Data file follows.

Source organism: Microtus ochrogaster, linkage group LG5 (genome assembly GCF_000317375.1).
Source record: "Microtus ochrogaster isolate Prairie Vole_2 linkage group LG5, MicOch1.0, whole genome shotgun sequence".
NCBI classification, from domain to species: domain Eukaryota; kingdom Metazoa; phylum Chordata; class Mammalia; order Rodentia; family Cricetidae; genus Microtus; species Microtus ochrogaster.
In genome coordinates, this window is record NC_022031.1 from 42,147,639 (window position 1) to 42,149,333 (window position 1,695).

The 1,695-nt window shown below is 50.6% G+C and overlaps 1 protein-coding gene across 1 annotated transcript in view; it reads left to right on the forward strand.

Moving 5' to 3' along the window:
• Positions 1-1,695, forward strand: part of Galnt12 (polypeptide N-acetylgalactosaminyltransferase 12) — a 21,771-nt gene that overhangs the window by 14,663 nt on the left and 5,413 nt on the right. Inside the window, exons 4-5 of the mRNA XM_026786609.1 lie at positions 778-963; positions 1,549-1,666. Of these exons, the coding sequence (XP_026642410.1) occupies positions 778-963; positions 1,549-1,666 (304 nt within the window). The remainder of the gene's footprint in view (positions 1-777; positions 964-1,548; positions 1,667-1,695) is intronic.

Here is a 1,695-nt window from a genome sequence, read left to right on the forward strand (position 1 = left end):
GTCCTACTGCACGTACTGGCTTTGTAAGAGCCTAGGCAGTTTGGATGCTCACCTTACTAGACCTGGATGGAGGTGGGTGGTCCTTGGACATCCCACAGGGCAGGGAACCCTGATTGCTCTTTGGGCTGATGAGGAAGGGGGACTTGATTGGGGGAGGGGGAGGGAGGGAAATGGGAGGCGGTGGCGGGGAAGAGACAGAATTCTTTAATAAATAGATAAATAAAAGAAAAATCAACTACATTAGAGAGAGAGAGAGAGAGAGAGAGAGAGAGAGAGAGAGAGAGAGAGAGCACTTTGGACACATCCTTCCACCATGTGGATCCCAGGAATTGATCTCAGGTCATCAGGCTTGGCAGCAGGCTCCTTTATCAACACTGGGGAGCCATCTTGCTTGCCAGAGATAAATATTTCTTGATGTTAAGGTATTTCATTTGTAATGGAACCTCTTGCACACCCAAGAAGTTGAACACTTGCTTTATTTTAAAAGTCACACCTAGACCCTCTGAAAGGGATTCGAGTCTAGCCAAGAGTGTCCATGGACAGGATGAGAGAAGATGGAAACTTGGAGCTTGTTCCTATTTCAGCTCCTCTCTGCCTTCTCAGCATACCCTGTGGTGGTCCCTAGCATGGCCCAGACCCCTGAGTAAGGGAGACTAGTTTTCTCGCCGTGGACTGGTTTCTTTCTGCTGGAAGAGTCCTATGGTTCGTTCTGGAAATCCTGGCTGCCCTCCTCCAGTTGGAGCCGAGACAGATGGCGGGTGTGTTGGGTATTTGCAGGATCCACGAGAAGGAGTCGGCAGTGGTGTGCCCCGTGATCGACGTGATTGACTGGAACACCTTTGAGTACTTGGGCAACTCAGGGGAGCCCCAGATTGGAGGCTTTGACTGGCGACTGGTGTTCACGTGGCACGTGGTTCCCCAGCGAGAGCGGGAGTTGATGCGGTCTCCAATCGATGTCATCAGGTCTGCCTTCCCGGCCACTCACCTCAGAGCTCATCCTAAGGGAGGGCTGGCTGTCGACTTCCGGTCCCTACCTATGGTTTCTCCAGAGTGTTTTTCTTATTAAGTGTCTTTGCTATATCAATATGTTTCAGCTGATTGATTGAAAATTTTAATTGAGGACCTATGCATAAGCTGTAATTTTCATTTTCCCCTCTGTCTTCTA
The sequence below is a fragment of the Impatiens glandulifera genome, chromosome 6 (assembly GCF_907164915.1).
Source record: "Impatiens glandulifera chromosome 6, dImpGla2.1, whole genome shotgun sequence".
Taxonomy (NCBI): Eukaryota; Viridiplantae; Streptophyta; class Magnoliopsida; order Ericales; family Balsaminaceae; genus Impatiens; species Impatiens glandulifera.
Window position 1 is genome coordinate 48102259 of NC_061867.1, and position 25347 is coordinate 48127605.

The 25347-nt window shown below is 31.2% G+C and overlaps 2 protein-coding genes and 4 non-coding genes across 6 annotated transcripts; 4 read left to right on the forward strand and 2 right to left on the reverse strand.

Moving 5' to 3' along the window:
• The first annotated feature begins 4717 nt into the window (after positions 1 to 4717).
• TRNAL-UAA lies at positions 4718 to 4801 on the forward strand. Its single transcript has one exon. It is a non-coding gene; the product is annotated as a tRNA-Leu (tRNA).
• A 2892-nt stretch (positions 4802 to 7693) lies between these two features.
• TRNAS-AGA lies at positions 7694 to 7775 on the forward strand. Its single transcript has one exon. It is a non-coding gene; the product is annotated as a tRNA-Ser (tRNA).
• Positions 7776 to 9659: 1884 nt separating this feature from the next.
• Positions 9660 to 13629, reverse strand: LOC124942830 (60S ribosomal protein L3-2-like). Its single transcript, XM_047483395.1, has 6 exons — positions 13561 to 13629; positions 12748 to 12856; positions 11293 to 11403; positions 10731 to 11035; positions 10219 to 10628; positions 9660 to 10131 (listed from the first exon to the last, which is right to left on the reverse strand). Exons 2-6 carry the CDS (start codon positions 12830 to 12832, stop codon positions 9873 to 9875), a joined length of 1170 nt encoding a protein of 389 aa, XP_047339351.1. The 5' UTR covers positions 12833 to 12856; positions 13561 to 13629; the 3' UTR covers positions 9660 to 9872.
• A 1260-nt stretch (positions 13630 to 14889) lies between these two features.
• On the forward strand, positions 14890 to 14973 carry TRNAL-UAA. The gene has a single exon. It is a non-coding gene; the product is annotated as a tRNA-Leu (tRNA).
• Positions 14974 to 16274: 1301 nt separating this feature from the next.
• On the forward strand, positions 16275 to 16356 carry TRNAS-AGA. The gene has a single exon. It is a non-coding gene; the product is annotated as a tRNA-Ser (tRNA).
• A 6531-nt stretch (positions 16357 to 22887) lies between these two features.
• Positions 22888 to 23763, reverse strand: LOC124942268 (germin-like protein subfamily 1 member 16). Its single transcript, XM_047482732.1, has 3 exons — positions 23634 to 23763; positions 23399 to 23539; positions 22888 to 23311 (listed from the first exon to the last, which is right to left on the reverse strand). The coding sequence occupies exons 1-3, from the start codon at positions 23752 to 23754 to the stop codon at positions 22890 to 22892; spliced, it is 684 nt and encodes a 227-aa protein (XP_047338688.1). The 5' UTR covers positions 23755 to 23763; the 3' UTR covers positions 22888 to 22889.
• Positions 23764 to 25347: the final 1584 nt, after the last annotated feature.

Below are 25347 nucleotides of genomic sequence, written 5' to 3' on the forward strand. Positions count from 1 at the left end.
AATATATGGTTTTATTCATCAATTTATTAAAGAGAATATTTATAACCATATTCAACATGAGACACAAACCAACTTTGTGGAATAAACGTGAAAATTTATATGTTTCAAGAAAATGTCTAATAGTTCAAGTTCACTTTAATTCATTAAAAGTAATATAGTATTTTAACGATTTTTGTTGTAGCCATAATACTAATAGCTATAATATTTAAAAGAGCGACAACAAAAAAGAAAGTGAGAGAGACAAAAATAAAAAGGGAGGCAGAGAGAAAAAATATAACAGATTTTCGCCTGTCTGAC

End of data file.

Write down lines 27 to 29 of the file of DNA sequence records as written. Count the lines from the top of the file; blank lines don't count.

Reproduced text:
• Positions 22888 to 23763, reverse strand: LOC124942268 (germin-like protein subfamily 1 member 16). Its single transcript, XM_047482732.1, has 3 exons — positions 23634 to 23763; positions 23399 to 23539; positions 22888 to 23311 (listed from the first exon to the last, which is right to left on the reverse strand). The coding sequence occupies exons 1-3, from the start codon at positions 23752 to 23754 to the stop codon at positions 22890 to 22892; spliced, it is 684 nt and encodes a 227-aa protein (XP_047338688.1). The 5' UTR covers positions 23755 to 23763; the 3' UTR covers positions 22888 to 22889.
• Positions 23764 to 25347: the final 1584 nt, after the last annotated feature.

Below are 25347 nucleotides of genomic sequence, written 5' to 3' on the forward strand. Positions count from 1 at the left end.